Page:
Saturday, January 19, 2013

Launch Party Recap and Chapter 10 of Air Keep

Thanks to everyone who came to my launch party for Zombie Kid. I was terrified no one would show up. Instead, we had two hundred people there. So many great friends and family. I was relieved, excited, thrilled, and a whole bunch of other -ed words. If you missed it, here are some pics.

Great crowd! 

 Either some really ugly fans, or zombie suckers.

Doing a drawing with the awesome Rachel.

Chocolate-covered zombie brains, 

Signing books.

Getting devoured by my zombie daughter and son-in-law.

My zombie daughter and zombie-bait grandson.

And if you're really a glutton for punishment, you can even watch the whole thing, thanks to the great folks at Writer's Cubed.

Starting two weeks ago and going through the end of April, I'll be visiting schools both locally and across the country talking about reading, writing, and valuing our differences. Tomorrow I will begin posting weekly updates about the tour, what I've learned, what I wish I hadn't learned. (For example that my car automatically locks the doors when you start it. So closing the doors to clear the windows is a bad idea.)

And finally, the next chapter of Air Keep. This is the last chapter in Part 1 of the book, and the last chapter I will post on-line before Air Keep comes out . . . next month!

Interlude 1
Chapter 1
Chapter 2
Chapter 3
Chapter 4
Chapter 5
Chapter 6
Chapter 7
Chapter 8
Chapter 9

Chapter 10--The Time of Shadows

“Maybe you should think about this a little more,” Riph Raph said, hopping from the chair to Kyja’s bed and back again. “Master Therapass seemed pretty sure that bringing Marcus to Farworld was a bad idea.”
“Master Therapass thinks everything’s a bad idea.” Kyja walked to the balcony and looked out at the night sky. Two of the three moons were visible—an almost completely full pink circle and a green fingernail. Should she wait to pull Marcus over? She definitely didn’t want to put him in danger. But what if he was already in danger, and she did nothing about it?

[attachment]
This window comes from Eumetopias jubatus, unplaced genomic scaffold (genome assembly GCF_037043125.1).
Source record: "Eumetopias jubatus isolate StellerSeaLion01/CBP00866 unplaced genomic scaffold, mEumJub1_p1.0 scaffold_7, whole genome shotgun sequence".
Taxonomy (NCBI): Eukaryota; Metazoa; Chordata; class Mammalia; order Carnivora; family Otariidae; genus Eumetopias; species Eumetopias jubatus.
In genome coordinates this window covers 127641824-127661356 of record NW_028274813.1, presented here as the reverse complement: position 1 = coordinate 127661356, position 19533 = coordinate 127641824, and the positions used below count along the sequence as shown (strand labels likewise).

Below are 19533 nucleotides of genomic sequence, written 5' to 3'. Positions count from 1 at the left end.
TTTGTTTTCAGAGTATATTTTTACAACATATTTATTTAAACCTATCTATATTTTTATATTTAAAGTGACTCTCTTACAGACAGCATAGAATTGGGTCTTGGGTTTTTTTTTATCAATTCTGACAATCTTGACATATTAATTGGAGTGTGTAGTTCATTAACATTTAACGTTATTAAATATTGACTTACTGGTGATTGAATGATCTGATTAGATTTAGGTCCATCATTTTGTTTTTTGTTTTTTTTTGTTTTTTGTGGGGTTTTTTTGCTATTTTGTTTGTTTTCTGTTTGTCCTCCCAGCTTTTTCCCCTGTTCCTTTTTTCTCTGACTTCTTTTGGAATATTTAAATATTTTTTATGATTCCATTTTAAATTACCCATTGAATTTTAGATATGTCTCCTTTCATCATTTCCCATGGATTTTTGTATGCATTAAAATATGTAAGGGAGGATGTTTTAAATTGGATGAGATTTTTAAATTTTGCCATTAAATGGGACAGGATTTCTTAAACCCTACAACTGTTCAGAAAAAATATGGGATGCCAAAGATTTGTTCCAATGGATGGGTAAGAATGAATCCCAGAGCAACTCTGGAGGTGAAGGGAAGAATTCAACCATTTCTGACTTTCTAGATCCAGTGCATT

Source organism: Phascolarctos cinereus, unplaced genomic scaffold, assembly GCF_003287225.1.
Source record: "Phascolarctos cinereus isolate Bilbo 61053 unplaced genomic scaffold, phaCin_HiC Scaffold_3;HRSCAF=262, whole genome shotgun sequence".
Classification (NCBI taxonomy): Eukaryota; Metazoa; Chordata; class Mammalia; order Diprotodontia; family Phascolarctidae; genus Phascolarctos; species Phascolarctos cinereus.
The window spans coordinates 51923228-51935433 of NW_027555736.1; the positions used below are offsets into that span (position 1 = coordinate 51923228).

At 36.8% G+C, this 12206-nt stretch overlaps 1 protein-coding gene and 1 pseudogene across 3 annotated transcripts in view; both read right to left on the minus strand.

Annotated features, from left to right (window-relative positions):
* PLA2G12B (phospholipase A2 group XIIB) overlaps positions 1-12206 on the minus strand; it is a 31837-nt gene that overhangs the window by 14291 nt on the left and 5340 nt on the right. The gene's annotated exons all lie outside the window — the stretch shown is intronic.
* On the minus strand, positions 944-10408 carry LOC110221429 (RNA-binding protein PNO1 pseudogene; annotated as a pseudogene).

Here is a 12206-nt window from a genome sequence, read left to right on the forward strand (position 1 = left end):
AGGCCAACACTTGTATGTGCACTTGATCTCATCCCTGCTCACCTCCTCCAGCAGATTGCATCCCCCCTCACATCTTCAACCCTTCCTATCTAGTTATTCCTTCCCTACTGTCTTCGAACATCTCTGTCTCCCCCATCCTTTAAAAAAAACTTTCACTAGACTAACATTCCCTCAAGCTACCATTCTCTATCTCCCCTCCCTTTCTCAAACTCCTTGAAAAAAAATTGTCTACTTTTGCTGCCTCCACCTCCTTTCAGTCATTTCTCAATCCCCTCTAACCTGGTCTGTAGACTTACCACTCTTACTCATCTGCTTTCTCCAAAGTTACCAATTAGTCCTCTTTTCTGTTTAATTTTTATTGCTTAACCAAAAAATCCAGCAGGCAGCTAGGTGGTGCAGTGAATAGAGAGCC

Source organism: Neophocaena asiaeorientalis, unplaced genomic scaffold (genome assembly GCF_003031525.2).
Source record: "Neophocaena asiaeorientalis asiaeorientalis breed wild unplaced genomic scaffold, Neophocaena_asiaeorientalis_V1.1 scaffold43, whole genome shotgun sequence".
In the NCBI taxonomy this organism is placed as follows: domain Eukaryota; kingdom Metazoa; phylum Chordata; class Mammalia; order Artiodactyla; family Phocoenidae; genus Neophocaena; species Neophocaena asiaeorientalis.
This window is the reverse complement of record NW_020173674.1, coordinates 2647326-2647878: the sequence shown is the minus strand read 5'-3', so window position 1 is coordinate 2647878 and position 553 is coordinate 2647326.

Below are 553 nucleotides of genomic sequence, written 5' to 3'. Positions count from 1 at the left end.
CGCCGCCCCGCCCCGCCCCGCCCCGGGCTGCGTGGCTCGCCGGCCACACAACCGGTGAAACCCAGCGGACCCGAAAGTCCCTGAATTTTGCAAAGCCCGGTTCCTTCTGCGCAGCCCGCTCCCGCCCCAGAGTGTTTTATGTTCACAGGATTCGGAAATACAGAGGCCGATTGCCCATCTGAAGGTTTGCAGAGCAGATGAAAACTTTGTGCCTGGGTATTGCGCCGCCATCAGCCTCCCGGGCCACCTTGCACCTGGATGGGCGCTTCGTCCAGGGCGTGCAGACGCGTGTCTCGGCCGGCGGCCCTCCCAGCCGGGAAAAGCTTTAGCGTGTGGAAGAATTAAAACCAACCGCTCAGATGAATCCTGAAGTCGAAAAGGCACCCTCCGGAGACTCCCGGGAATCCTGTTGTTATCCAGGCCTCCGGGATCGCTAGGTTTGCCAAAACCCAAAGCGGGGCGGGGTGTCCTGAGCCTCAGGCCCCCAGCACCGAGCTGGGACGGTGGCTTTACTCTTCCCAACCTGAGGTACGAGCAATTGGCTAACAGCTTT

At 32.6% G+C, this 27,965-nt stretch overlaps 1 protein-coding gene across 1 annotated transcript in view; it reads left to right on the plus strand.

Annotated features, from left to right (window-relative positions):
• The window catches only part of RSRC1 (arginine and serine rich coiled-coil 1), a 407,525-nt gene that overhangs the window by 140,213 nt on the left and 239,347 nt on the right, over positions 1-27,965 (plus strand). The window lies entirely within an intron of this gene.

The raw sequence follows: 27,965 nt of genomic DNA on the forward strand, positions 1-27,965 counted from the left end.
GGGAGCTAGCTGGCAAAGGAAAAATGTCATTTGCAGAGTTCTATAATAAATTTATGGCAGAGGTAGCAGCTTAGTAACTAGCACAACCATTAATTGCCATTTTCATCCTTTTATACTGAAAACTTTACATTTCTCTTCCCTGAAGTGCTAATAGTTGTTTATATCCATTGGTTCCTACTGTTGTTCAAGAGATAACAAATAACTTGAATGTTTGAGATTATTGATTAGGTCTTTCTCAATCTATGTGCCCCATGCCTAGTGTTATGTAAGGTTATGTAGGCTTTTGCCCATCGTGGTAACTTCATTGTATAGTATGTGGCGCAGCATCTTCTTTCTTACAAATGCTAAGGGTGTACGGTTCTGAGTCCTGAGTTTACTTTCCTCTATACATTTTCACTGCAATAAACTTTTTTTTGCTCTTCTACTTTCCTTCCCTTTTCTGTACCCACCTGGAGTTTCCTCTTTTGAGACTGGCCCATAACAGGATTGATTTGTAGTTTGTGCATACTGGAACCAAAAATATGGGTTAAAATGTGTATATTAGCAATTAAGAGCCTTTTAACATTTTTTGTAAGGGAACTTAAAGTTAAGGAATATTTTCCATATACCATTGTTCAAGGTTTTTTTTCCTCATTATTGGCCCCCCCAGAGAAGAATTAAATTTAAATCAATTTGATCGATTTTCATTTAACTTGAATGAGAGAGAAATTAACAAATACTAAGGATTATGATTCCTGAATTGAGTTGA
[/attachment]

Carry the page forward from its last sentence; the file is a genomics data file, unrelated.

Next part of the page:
She ran her fingers along the worn surface of the stone railing. Should she try to help Marcus but risk hurting him or leave him to something that might be even worse? There was no good choice.

Tuesday, January 8, 2013

Zombie Kid Launch Party

If you live in or around Salt Lake City, I'd love to have you come by my Zombie Kid launch party Wednesday the 9th at 7:00. We'll have brain cake balls, Zombie Kid Posters, bookmarks, zombie suckers, and a drawing for a bunch of awesome zombie items.

If you can't come, don't worry, though. I'll be doing book signings all over Utah and Idaho and will post a list tomorrow. Hope to see you soon!

Thursday, January 3, 2013

Why I Believe 99 Cent E-books Are Bad for Authors and Readers

(Note: After rereading this, I want to make one clarification. I've read lots of free e-books where the author took an old, possibly out of print, book and put it up for free as a way to hook readers. I totally get that. They've already made most of their money on it, and it's a way to say thanks and introduce themselves to new readers. Makes all the sense in the world. My comments below are really focused on why a 99 cent price point is unsustainable for new books, and why the expectation of buying all e-books at that price is bad for books and readers. Okay, carry on.) 
Yesterday I posted a Facebook status which said something like, “I’m really glad the $0.99 e-book trend seems to be fading away.” I had a lot of people agree, but I also had a lot of people question my reasoning both on and offline. They brought up some very good points. “Of course you don’t want books to sell for ninety-nine cents; you’re an author.” “I’m on a tight budget, so I like ninety-nine cent books.” “Ninety-nine cent books are a great way to see if I like an author.”
As I said, these are perfectly reasonable responses. Everyone likes cheap stuff, almost everyone is watching their money, and ninety-nine cents isn’t much to spend on a book—even if you hate it. As an author, the temptation is great to price your book low. Especially if you haven’t built up much of a following yet. It’s exciting to see your book jump up the Amazon lists—even if your book is free.
If you sense a “but” coming (was the blog title a giveaway?), you are right. I am going to argue why I believe $0.99 e-books are generally a bad thing for readers and writers alike. If you think this might offend you, feel free to stop reading now. I promise we’ll still be friends. (Actually we’ll still be friends even if you read on and completely disagree.) (Unless you get mad and egg my house.) (And even then we’ll still be friends if you say you are sorry and bring me cookies to make up for it.)